doomsayers, naysayers
prophets of doom
sure to be noticed
when they enter a room
a party in progress
and everyone glad
until they come along
with their bucket of sad
no small wonder
they’ve dressed like a witch
even sans their mask
you can’t tell which is witch
it must be depressing
to live in their head
and carry their inevitable
backpack of dread
call me goody two-shoes
and incredibly naïve
if they come to the party
I’ll just have to leave.

Monday, October 25, 2021


Writer's Pantry # 93  and I indulge in a small pity party, most likely the result of a series of four gloomy, chilly, rainy days.  I'm ordinarily not one for pity parties, but one seemed to present itself this morning.  Submitted to Poets and Storytellers United, October 28, 2021


"The moving finger writes, and having writ moves on, nor all thy piety nor wit shall lure it back to cancel half a line, nor all they tears wash out a word of it",   ~Omar Khayyam  



Time teaches humility … and reality

in gradually insidious painful lessons

So much to be learned as we progress through life

I thought I’d always be a capable multitasker.

Though I can still drive .. I cannot lift my walker

into the car, so where will I go? and what will I do

after I get there?

I loved grocery shopping, and reading the

gossip sheets while I stood in line

Now I order my groceries on line,,,

and have them delivered.

We used to be a monthly eight for lunch,

dear friends and I.  Now we are two,

...and can’t get there.without help.

Monthly art meetings were a source of inspiration.

No meetings now, and art projects grow fewer and fewer.

I always prided myself on being positive

Now positivity is  a chore... and frequent façade

Criteria for planning outings:  Are there stairs?  

Is parking close?  Is seating immediate?  Is the

restroom easily available!

Adjustments to be made, and blessings to

be counted…and I find there are still plenty

of those.

Time to enjoy the beauty around me.  Time

to observe lives of  those I hold dear, and 

let them know they are loved.

Time to be revered.  

Saturday, October 23, 2021


 The Sunday Muse #183


“Ponder the image and the meaning of life

Link, share and visit others”

Keep it in mind as you walk down the street

All are your sisters and brothers

Remind yourself you’re no better than they

Each their own challenges to meet

Some dealing with victory, some with grief

But all walking  the same cobbled street

Practice kindness, humility and a ready smile

They’ll remember it well if you ask

One day they’ll truly appreciate the smile

When it’s not behind a mask! 


Thursday, October 21, 2021


THURSDAY POETICS, and the challenge is to write a compound word poem with set rhyme and meter given as aab and 883 in each of 5 3-line stanzas.  Submitted to dVerse October 21, 2021.


Our encounter was meant to be
though likely we did not foresee
it coming.

In spite of the stormy forecast
we felt certain it would last
a long time.

Cluelessly we chose to forego
troubles that continued to show
us red flags

Enjoying passionate foreplay
we continued to seize the day
and savor it

'Til something we could not foretell
ended in our passion's death knell
it's all done.

Wednesday, October 20, 2021


WEEKLY SCRIBBLINGS  Moving forward to a new format, we're asked to write something on the theme of forward movement.  I took a look back at all the poetic terminology I've encountered here, and I'm looking forward to learning more!  Submitted to Poets & Storytellers United, October 20, 2021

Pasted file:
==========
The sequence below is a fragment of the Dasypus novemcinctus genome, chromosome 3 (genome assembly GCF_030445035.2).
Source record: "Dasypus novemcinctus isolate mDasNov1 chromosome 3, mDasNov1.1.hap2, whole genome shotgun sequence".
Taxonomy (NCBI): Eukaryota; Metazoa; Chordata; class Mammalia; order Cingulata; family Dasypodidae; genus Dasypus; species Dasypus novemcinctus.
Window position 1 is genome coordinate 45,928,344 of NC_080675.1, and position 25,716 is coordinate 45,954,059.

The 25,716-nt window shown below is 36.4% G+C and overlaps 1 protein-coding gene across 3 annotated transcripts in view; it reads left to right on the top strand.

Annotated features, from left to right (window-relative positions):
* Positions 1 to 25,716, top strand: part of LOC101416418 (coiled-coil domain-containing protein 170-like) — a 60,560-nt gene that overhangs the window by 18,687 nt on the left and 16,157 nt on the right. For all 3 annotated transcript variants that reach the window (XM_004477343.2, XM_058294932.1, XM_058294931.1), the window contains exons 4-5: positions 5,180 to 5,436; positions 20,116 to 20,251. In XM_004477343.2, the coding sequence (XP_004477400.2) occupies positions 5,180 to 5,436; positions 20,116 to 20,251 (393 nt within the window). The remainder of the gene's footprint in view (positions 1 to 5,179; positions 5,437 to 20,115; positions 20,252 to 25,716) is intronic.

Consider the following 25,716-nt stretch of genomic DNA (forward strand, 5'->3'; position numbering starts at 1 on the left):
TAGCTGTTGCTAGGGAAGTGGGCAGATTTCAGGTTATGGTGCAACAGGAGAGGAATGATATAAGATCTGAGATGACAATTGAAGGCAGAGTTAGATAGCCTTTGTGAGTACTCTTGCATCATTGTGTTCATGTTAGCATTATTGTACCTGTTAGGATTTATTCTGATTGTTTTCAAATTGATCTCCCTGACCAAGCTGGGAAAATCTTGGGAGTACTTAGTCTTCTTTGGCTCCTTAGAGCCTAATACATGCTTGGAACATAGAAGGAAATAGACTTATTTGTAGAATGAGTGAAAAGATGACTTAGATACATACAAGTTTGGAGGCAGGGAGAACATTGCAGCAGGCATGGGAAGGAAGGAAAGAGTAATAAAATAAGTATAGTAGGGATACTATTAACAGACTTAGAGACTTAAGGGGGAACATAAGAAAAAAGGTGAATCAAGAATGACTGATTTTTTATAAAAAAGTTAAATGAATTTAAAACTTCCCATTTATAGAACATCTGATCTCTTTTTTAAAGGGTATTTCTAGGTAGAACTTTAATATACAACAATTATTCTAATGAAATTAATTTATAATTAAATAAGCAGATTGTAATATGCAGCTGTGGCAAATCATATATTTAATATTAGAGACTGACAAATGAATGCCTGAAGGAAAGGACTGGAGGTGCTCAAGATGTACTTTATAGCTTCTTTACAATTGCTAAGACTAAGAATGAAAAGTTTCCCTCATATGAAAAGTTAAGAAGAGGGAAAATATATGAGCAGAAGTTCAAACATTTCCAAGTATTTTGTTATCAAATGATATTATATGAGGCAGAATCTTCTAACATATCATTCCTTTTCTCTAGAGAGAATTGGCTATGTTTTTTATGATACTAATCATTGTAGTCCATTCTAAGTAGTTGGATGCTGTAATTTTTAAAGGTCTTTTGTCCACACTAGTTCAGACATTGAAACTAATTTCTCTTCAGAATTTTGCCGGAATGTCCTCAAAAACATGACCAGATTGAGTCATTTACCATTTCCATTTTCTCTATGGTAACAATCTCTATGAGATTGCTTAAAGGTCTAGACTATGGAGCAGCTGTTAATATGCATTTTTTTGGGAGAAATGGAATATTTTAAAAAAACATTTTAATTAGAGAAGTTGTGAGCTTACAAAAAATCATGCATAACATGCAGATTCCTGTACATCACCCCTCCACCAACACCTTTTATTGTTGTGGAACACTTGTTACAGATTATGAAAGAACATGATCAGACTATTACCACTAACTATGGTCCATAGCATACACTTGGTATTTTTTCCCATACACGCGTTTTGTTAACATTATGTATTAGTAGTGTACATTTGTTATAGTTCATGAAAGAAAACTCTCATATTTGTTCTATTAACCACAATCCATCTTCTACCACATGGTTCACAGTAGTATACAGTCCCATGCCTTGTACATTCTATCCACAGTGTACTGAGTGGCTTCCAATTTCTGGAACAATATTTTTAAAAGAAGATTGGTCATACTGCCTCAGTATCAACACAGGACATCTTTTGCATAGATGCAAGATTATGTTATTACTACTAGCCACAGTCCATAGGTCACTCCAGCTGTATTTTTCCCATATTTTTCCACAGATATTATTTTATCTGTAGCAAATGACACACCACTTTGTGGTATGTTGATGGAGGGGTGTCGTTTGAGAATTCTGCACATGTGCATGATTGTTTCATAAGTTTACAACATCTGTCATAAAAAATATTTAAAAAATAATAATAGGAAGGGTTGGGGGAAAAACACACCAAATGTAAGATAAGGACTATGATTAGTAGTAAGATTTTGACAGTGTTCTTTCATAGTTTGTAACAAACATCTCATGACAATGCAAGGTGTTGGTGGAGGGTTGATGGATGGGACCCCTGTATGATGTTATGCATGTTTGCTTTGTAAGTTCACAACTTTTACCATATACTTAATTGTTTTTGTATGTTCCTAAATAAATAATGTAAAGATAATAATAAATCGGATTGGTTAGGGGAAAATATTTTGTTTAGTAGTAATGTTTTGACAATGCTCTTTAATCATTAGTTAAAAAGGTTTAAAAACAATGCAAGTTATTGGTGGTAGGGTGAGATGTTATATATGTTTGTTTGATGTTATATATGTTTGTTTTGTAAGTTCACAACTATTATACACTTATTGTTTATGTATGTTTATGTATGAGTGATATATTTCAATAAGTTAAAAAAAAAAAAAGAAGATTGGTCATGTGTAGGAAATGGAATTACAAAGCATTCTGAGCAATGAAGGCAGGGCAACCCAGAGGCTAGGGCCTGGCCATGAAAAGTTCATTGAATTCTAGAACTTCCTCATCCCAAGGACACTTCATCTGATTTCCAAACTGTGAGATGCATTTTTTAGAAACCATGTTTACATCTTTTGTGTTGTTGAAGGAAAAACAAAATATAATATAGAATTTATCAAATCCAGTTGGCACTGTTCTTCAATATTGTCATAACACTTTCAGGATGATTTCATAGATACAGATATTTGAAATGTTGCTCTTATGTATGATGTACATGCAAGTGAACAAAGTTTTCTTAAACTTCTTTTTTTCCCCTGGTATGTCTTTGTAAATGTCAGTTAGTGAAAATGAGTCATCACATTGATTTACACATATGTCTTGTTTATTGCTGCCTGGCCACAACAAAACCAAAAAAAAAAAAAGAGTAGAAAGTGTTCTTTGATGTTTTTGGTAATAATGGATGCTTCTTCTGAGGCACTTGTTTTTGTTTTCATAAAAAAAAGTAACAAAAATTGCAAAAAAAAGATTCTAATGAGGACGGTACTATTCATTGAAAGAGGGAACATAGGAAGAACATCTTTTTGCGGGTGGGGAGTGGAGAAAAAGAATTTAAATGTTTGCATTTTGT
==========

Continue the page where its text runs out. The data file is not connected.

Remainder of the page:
Assonance dissonance, volta and rhyme
Seguidilla,,sasparilla, lemon and lime
Stanzaic, syllabic, and skip to milieu
Slant rhyme, unrhyme, haibun and haiku
Such are the concerns of an aspiring poet
One thing to hear it, another to know it
While looking back at challenges met
Moving forward seems timely
There’s much to learn yet!.

Sunday, October 17, 2021


WRITER'S PANTRY #82   It's the time of year I wish I were young enough to go on an old-fashioned hayride, if I could find one.   I'll just settle for fond memories.  Submitted to Poets and Storytellers United, October 17, 2021.


Once upon a long time ago in the times that used to be, October was not complete without a hayride and weiner roast in the woods.  Mode of transportation was a hayrack pulled by a tractor.  A hayrack was a flat bed wagon used for hauling baled hay from field to barn--large enough for a group of friends.  A bumpy ride through the woods led to a clearing, and an awaiting campfire surrounded with bales of hay or straw for seating.  Delicious roasted weiners were followed by s’mores--a sandwich made of graham crackers, a chunk of Hershey chocolate and a roasted marshmallow to melt it all together.  YUM!  By now the sky was a carpet of stars, the air crisp,  and the campfire popping and sending sparks skyward. Time for the traditional ghost stories and campfire songs while the campfire does its magic. After a time, the fire banked, we reluctantly head back out of the woods, carrying with us a happy memory that will last a lifetime.  

Saturday, October 16, 2021




If you drive at night on Cemetery Road
Especially if you’re driving slow
They say she’ll be sitting on the bench
Captured in the pale moon glow

Mother sent her to wait for the bus
Or so the story goes
The fact is she never arrived
What happened no one knows

Her fate is wrapped in mystery
Her mother’s grief is endless
People say you’ll see her there
On nights dark and windless

Dressed in schoolday best,
A red bow in her hair
They searched for her all around for days
But found no sign of her anywhere

Years have passed since that fateful day
And still the story is told
People say they see her still
On the bench on Cemetery Road

Wednesday, October 13, 2021